This might be an embarrassing thing for me to confess.
But I’ll do it anyway.
Owning a car is really exciting.
I realise that most people learn to drive between the ages of 16-18. By the time folk get to university (in both the UK & USA) they usually have access to – if not nominal ownership of – a battered old car for personal use. As such, they are used to the convenience of owning wheels, and I run the risk of appearing majorly naive with my mid-20s excitement.
I picked up the keys to a 2005 Toyota Camry last week. It will take a while to sink in: it represents a really big shift in how I conduct life in the USA. Although the bugger is expensive – I’ve had to sink costs for the purchase, registration, insurance, repairs – I think the shift will be profoundly GOOD.
Back in late spring, the downtown supermarket closed. It was my wake-up call that I finally needed to sort myself out with a car: I became severely limited in my eating habits if I couldn’t drive to the out-of-town supermarkets by the malls. At the same time I felt dissatisfied with life on the university campus: I couldn’t escape from grad school. It’s fine up to a point since all I do is conduct research right now, but it didn’t make me happy.
Owning a car called Saxon (yes, that’s his name) feels like such a hefty, adult responsibility. I’ve always been the person who had to rely on others driving me about the place – now I’m capable of driving myself. It felt weirdly exhilarating driving to the supermarket for a grocery shop – I didn’t have to worry about whether I could fit all the shopping into my rucksack to carry home, it all could fit into my boot! If I want to go eat in a restaurant, I am no longer limited to the establishments in downtown New Brunswick. If I want to buy something, I don’t have to play a day trip to NYC (via train) to procure it. I can ask people if they “Need a ride?”, rather than being the one awaiting an offer from others.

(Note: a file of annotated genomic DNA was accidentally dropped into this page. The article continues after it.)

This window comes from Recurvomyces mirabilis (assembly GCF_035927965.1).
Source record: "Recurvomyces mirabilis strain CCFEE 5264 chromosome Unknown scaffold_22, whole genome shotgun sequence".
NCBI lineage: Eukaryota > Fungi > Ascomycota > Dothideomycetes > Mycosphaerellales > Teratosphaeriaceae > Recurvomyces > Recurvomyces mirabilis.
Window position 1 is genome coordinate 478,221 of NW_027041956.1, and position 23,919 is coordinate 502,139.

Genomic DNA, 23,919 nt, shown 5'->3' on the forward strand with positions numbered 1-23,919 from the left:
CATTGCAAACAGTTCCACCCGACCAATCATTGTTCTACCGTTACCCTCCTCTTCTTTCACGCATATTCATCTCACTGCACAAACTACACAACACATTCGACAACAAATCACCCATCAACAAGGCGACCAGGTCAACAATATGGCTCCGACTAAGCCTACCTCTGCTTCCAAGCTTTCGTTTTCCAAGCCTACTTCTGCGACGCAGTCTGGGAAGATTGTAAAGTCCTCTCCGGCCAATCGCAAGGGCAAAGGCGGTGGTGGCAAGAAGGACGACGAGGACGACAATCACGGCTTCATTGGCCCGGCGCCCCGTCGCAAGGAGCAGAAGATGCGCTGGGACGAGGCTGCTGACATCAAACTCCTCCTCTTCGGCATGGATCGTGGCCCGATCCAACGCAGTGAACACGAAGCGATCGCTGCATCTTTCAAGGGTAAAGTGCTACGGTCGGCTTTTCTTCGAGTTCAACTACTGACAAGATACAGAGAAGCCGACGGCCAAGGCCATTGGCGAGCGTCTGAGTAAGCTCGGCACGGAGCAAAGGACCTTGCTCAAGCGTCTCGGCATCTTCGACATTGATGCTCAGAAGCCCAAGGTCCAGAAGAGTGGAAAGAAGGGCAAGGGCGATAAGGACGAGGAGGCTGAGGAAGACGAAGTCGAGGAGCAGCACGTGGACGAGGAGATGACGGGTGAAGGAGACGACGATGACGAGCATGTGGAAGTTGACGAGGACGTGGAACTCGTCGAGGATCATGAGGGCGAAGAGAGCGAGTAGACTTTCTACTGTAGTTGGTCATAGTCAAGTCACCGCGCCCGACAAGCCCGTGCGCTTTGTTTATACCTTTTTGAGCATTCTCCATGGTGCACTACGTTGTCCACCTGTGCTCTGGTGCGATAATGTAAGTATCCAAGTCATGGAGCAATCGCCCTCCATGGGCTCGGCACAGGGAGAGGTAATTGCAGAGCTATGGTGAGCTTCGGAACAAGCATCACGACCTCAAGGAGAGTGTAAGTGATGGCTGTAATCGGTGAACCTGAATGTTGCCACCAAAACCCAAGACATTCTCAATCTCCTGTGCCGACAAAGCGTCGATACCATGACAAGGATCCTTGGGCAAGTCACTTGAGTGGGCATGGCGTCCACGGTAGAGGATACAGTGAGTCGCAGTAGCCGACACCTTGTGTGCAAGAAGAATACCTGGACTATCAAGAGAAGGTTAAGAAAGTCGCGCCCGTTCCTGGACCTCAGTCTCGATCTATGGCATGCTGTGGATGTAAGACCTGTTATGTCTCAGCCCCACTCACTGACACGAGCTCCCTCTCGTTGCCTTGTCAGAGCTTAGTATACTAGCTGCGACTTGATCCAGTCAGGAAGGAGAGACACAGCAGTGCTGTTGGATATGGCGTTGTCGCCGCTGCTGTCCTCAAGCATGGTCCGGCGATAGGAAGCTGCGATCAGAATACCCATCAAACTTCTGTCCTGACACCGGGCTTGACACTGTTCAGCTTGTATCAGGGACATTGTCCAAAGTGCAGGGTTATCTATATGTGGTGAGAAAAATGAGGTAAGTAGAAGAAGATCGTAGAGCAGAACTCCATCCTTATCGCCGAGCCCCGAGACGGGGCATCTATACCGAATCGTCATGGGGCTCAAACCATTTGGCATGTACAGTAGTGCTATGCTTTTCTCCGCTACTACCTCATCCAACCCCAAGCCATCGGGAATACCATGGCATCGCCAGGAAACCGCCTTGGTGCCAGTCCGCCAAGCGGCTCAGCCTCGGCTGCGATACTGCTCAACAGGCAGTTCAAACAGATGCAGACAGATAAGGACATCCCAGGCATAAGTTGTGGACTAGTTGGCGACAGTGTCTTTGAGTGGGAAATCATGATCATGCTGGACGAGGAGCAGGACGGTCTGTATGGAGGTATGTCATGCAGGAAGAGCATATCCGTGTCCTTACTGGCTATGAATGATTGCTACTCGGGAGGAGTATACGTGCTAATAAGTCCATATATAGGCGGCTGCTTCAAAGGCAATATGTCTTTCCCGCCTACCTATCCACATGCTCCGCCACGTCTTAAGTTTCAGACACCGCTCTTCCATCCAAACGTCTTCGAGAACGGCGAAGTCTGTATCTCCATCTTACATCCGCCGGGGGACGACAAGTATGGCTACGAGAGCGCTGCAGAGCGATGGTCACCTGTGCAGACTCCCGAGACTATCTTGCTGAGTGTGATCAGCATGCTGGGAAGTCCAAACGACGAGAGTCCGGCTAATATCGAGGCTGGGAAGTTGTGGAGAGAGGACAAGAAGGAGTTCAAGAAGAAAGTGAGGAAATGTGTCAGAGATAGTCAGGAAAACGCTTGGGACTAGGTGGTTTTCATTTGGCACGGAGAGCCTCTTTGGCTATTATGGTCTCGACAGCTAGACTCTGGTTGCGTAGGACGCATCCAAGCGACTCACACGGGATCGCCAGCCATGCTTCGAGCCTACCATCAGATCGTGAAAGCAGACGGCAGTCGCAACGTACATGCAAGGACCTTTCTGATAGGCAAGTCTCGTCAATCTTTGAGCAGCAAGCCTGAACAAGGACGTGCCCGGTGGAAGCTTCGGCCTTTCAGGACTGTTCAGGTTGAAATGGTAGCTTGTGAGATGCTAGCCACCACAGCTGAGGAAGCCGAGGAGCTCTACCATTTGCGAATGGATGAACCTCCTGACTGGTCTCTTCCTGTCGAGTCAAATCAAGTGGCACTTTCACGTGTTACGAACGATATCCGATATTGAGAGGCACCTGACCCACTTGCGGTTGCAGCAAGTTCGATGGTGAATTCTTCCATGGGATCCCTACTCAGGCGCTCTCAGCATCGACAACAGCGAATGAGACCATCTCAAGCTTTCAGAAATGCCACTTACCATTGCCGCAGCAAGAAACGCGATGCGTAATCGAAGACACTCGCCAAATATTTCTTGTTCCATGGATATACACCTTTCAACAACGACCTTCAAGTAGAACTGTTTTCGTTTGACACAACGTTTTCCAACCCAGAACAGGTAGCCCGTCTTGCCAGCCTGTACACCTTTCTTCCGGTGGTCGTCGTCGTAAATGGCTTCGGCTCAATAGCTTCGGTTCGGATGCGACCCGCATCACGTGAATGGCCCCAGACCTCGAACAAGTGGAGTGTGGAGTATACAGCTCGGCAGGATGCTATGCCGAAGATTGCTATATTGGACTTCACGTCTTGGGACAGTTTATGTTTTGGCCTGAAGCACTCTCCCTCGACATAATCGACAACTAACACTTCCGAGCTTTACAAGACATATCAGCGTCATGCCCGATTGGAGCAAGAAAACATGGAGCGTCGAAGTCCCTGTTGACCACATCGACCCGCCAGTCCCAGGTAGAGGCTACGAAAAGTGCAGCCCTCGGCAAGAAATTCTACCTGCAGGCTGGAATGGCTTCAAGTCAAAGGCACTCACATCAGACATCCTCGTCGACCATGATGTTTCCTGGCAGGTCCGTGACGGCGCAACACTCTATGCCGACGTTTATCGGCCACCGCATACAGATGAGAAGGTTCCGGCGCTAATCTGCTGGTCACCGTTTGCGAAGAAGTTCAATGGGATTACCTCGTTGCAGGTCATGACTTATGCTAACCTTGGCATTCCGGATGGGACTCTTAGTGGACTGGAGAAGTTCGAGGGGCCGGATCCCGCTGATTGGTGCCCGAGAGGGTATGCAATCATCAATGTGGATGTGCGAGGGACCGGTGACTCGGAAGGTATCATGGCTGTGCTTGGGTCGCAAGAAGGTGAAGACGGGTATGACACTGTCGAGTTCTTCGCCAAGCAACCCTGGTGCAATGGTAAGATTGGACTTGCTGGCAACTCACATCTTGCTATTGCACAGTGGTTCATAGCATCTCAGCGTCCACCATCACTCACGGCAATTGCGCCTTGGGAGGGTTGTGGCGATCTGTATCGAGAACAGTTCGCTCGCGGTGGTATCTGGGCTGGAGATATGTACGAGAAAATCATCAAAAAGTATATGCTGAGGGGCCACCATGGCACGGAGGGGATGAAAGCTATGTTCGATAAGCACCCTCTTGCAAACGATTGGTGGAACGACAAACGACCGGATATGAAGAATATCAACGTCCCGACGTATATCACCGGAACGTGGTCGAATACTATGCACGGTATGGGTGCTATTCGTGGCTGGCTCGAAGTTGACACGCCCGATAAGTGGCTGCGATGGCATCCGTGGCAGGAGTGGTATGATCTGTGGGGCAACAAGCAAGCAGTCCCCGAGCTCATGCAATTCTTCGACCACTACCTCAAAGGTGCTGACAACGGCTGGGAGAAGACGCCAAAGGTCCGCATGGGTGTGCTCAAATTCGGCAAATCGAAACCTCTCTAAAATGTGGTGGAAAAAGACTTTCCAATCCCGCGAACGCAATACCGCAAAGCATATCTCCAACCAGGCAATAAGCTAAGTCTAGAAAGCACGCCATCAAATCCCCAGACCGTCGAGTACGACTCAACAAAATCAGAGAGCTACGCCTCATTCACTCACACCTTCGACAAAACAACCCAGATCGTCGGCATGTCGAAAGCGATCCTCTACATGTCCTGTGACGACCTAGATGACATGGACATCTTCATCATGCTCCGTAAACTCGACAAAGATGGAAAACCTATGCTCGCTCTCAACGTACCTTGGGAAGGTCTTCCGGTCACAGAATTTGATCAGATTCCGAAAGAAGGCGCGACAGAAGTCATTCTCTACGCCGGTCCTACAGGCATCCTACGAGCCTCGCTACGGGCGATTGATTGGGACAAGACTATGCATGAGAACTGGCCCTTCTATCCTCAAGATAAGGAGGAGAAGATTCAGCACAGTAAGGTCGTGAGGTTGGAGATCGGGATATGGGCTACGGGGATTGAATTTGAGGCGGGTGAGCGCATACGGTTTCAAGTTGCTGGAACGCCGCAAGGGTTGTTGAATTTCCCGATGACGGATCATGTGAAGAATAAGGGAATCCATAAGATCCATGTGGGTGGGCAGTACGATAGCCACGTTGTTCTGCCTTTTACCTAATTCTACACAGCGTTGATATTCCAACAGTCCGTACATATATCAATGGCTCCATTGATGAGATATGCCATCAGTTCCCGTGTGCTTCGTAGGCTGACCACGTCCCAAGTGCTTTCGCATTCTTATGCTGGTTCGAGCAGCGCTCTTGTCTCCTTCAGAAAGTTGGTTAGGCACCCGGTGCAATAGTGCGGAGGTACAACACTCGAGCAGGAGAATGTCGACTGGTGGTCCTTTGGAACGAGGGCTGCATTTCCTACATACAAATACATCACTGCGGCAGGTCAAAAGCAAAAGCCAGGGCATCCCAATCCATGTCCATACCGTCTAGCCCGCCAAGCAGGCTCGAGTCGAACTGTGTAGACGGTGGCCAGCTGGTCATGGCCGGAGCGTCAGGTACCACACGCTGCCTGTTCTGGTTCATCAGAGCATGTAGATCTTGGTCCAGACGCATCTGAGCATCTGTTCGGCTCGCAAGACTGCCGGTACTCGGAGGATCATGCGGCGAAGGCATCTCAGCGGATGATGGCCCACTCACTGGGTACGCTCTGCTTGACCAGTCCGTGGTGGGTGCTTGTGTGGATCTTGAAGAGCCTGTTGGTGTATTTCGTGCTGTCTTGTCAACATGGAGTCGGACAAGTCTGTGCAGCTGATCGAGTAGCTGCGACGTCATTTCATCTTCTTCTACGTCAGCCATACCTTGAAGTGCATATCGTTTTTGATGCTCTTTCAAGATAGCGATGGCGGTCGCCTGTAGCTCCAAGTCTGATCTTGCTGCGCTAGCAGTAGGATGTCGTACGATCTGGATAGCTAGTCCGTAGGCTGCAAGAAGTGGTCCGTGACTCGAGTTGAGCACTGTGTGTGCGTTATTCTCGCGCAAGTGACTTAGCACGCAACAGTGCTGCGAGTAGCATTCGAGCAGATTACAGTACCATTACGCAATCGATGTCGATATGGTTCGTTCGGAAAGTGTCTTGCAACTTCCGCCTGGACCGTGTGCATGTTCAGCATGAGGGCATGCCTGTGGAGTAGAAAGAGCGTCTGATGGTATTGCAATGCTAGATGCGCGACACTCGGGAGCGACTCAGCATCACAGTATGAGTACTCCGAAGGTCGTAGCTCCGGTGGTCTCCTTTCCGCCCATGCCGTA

I’m a calm driver, cycling through bus lanes in packed cities teaches you how to keep cool under pressure on the roads. Driving at night or on the motorway still intimidates me a little, although I’m getting used to it. With practice I think I will be fine.
My next big goal is to move off-campus for the rest of my PhD. I already have a good idea of the neighbourhood I want to settle in to. If I want a 1 bedroom flat I know it will cost a bit more – I’m hoping that the cost of the car doesn’t prevent me from living in my preferred location. I don’t really want to adopt the American habit of driving everywhere – bad for the environment, expensive – but my lifestyle needs a tweak.
Grad school just got that little bit more manageable.